The Thing (1982)

I have so much to say about this film but limited space (self-imposed). So, I’ll be brief in saying it is as close to a masterpiece a horror director can achieve, or even a film for that matter. The Thing deals with cold isolation—from the world and from each other—and it’s also about trust. The Room’s (2003) tagline is “Can you really trust anybody?” which only kind of makes sense, but if it was The Thing’s tagline then it would make perfect sense! This film works because both themes (isolation and trust) are never broken, and never is this truer than when R.J. MacReady (Kurt Russell) is trying to weed out the alien by administering a test of his own devising, which involves setting heat to blood samples. Right up until the monster reveals itself, everyone is guessing as to who is still human and who has been assimilated; in other words, nobody knows if they can trust one another and on top of that, they are all alone on a frozen continent with relief months away.

The cast also does an amazing job—from Wilford Brimley’s pessimistic portrayal of Dr. Blair to Keith David’s role as Childs. They really all give an effortless portrayal of their characters. The real life isolation of the cast certainly contributed to the camaraderie on screen, and a funny anecdote about just how isolated the actors were is relayed in a documentary regarding the film when Director John Carpenter discusses a near-death experience on an isolated mountain, which featured their transport bus almost going over a cliff-face and very nearly to their doom.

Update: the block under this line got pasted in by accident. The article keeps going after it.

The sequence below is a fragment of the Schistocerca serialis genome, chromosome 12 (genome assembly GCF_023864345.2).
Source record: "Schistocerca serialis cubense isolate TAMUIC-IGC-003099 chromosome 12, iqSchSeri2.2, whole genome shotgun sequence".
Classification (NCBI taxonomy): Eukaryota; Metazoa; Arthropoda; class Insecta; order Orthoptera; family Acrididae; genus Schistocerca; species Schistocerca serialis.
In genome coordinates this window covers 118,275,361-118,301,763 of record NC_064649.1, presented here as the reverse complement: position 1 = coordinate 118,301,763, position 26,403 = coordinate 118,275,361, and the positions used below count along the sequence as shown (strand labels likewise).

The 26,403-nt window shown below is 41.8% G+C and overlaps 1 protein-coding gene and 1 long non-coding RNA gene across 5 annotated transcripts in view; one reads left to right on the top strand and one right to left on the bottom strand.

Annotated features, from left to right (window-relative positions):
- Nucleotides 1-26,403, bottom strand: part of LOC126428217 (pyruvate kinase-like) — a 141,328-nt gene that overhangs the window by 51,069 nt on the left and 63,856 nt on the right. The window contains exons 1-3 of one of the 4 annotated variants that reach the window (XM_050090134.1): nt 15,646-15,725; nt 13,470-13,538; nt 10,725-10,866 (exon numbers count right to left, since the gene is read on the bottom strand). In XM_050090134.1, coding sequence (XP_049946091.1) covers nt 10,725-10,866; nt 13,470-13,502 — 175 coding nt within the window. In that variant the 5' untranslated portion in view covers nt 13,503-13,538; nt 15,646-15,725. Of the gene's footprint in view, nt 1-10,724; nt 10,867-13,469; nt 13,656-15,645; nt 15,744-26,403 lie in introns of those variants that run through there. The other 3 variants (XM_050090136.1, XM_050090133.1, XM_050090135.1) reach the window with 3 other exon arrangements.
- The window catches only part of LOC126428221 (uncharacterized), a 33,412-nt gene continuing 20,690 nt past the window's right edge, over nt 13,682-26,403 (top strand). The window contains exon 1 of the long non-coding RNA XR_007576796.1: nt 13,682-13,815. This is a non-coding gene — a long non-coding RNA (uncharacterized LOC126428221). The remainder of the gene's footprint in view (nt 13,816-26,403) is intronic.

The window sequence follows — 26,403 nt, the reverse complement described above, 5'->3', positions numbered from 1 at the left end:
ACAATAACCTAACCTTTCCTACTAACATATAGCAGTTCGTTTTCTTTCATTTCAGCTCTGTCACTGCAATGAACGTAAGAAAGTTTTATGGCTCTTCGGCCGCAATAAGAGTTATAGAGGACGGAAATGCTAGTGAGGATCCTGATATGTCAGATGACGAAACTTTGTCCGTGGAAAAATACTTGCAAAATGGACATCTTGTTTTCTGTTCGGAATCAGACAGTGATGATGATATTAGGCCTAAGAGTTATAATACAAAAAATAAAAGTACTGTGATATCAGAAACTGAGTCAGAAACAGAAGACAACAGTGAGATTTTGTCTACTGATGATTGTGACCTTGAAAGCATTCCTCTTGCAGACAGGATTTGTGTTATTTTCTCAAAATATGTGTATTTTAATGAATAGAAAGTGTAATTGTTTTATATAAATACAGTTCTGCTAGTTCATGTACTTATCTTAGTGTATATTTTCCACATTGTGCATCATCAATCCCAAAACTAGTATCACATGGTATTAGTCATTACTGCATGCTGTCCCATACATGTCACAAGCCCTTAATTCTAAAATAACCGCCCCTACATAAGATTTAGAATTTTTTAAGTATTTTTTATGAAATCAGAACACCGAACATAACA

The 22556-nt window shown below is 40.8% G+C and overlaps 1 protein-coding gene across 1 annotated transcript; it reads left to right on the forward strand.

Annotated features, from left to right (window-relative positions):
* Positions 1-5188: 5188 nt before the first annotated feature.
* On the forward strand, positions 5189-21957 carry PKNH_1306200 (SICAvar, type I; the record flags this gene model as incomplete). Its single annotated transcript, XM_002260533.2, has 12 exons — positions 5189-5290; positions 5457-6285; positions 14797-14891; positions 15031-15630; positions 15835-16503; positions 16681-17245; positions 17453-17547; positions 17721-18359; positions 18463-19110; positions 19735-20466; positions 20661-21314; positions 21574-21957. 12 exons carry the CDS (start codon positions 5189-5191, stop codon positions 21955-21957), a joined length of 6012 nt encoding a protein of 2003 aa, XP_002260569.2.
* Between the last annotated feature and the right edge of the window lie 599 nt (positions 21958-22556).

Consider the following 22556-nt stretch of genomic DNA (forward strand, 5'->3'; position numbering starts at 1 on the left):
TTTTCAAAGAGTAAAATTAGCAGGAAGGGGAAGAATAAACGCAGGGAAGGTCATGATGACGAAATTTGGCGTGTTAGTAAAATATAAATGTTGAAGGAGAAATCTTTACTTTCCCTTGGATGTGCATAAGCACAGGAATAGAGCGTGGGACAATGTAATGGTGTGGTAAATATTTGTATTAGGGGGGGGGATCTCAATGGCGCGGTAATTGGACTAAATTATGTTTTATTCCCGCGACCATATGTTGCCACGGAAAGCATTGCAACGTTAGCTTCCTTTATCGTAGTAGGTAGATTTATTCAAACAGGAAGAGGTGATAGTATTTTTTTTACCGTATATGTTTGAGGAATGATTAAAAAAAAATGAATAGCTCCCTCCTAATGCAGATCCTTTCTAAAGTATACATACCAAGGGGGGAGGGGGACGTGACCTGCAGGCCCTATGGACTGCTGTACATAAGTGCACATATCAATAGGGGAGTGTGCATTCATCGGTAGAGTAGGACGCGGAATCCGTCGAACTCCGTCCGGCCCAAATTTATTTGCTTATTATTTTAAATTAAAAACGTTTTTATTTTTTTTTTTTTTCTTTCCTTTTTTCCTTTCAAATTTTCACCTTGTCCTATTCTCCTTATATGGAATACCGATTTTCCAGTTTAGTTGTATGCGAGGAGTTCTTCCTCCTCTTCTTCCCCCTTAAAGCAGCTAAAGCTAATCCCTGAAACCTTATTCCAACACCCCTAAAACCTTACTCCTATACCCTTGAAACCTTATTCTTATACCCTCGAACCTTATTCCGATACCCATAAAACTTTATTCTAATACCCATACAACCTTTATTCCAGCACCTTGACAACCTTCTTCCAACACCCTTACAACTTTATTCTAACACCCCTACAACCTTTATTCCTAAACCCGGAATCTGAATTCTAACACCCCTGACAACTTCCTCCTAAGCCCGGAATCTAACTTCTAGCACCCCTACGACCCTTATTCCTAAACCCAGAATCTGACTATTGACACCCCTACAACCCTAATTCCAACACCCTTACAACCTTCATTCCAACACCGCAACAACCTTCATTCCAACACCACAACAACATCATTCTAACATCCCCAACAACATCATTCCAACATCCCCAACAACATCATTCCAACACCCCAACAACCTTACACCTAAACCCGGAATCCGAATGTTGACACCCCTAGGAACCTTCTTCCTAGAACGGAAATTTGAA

More than that, what really makes The Thing great is Rob Bottin’s practical effects, which rely on prosthetic makeup, a double amputee, and lifelike replicas that explode with gorgeous violence. If you have never seen this movie, you simply must watch it. It’s one of the best and is an education in how to tell a grotesque and terrifying tale.

Alien (1979)

A running theme in movies I enjoy, which I didn’t realize until I formed this list, is isolation. The idea that a group of characters have a small place to exist while the fear of violence assails them appeals to me. With less room to move, characters must develop or the movie becomes stagnant, and the audience either becomes bored or turns on the protagonists.

Alien (1979) achieves where so many similar films fail. This includes creating compelling characters in distress and confusion. The harrowing onslaught of a mostly unseen enemy blinds the protagonists with paranoia and speculation as to how they will survive. The sheer fact that they allowed the character of Dallas (played by Tom Skerritt) to go try to flush the Xenomorph out of a claustrophobic’s worst nightmare.

Likewise, Sigourney Weaver’s performance as Ripley and the subtle performance of John Hurt as Kane, whose gory death is a revelation for viewers and the crew of the Nostromo, add to the realism and effectiveness of the film. Even if you’ve seen Alien, watch it again. The throat rape and chest-bursting will continue to haunt your dreams.

Sunshine (1999)